Message 5 of 9
Frequent Contributor

Re: Fundrise investment experience

Excellent! Thanks guys!

I think its time to spread out from VNQ.

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Message 6 of 9
Senior Contributor

Re: Fundrise investment experience

Would you be an equity investor in Fundrise deals? Debt only?

 

I expect there may be some adverse selection at play. Experienced owners/developers with good credit considering a financially sound deal often can get credit for a lot less than 10%. I hear 10% and I think "desperate borrower" or "some clown with nothing to lose"...not "great opportunity".

 

I own two REITs, but I have not owned a REIT index like VNQ for many years.

 

One benefit that accompanies VNQ's liquidity is the ability to sell options (covered calls and cash-covered puts) to generate additional income. Of course, options come with lots of risks of their own and many brokerages will limit what newer investors can do.

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Message 7 of 9
Moderator Emeritus

Re: Fundrise investment experience

Equity if I understand your question correctly, receipts and appreciation much like a traditional REIT.

 

For smaller investors (it'd cost me too much to start portfolioing my own houses now in anywhere close to what I could manage directly, maybe if I move to College Station, TX I could buy a couple of properties and use both for investment purposes in addition to some space to live in) but if you aren't at that level where you can bankroll a couple of places something like Fundrise is fantastic for getting access to that market space, especially when talking property diversification which probably has all the same principles as investing in the stock market frankly regarding not putting all eggs in one basket.

 

Plus I don't have to manage anything, all passive from my point, and that's a win too.

 




        
Message 8 of 9
Senior Contributor

Re: Fundrise investment experience


@Revelate wrote:

Equity if I understand your question correctly, receipts and appreciation much like a traditional REIT.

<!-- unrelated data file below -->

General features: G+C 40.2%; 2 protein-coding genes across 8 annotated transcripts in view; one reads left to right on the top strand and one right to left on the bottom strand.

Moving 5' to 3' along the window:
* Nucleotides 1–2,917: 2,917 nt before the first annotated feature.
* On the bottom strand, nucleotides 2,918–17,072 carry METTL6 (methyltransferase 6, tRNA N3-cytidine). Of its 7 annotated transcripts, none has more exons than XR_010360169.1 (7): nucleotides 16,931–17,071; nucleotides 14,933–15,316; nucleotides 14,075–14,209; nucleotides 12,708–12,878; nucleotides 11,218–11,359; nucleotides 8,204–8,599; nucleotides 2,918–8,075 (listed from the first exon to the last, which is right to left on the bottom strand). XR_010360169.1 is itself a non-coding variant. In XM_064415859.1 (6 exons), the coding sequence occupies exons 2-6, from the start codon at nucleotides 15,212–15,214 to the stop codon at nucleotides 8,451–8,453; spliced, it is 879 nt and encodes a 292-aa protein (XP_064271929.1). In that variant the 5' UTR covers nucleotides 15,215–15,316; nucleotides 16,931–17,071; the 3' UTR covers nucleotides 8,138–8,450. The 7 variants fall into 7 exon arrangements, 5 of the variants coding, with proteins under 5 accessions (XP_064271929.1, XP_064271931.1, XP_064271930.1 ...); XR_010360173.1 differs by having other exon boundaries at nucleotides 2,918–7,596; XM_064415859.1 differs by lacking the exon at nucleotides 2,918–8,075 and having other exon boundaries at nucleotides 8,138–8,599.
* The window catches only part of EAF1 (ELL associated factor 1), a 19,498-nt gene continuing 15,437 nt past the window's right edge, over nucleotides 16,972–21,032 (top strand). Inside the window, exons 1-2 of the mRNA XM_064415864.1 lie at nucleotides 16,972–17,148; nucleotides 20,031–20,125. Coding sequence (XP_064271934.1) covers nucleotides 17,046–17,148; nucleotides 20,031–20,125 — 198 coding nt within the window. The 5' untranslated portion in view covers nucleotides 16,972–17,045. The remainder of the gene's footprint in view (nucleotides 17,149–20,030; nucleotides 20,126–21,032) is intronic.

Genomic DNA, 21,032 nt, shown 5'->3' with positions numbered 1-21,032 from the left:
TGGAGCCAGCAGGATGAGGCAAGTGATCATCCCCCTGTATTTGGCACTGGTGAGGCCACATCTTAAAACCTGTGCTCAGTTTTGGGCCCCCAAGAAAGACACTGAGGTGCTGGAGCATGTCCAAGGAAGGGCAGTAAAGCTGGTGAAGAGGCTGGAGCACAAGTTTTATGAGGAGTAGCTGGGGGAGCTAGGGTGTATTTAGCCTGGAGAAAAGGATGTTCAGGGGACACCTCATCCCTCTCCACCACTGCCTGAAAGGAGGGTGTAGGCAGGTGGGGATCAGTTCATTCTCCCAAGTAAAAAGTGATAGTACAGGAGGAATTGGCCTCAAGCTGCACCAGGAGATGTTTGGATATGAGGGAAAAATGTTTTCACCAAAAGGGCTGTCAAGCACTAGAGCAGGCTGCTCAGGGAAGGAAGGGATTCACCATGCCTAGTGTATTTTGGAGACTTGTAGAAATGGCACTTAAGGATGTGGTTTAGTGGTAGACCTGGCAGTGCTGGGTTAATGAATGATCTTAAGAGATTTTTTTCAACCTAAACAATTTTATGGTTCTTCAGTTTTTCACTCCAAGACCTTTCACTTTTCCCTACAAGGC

For smaller investors (it'd cost me too much to start portfolioing my own houses now in anywhere close to what I could manage directly, maybe if I move to College Station, TX I could buy a couple of properties and use both for investment purposes in addition to some space to live in) but if you aren't at that level where you can bankroll a couple of places something like Fundrise is fantastic for getting access to that market space, especially when talking property diversification which probably has all the same principles as investing in the stock market frankly regarding not putting all eggs in one basket.

 

Plus I don't have to manage anything, all passive from my point, and that's a win too.

 


So when you invest, does your allocation work as:

 

"I want $1500 in that Denver housing project, and $3500 in the Houston commercial space."

or

"I want $5000 in your Supplemental Income fund." ?

 

Is it one megafund per strategy, with new investors buying out old investors, and 2017 deals mixing with 2019 deals? Or they do vintages, raising $X in 2016 for a strategy, and someone investing in 2017 invests in different pool of assets?

Major spend: CSR, BBP, Costco
Rewards/AAoA ballast: CF, CFU, Discover, ED, BCE, Arrival, DoubleCash
Perks: Schwab Platinum, IHG49, Hyatt75
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Message 9 of 9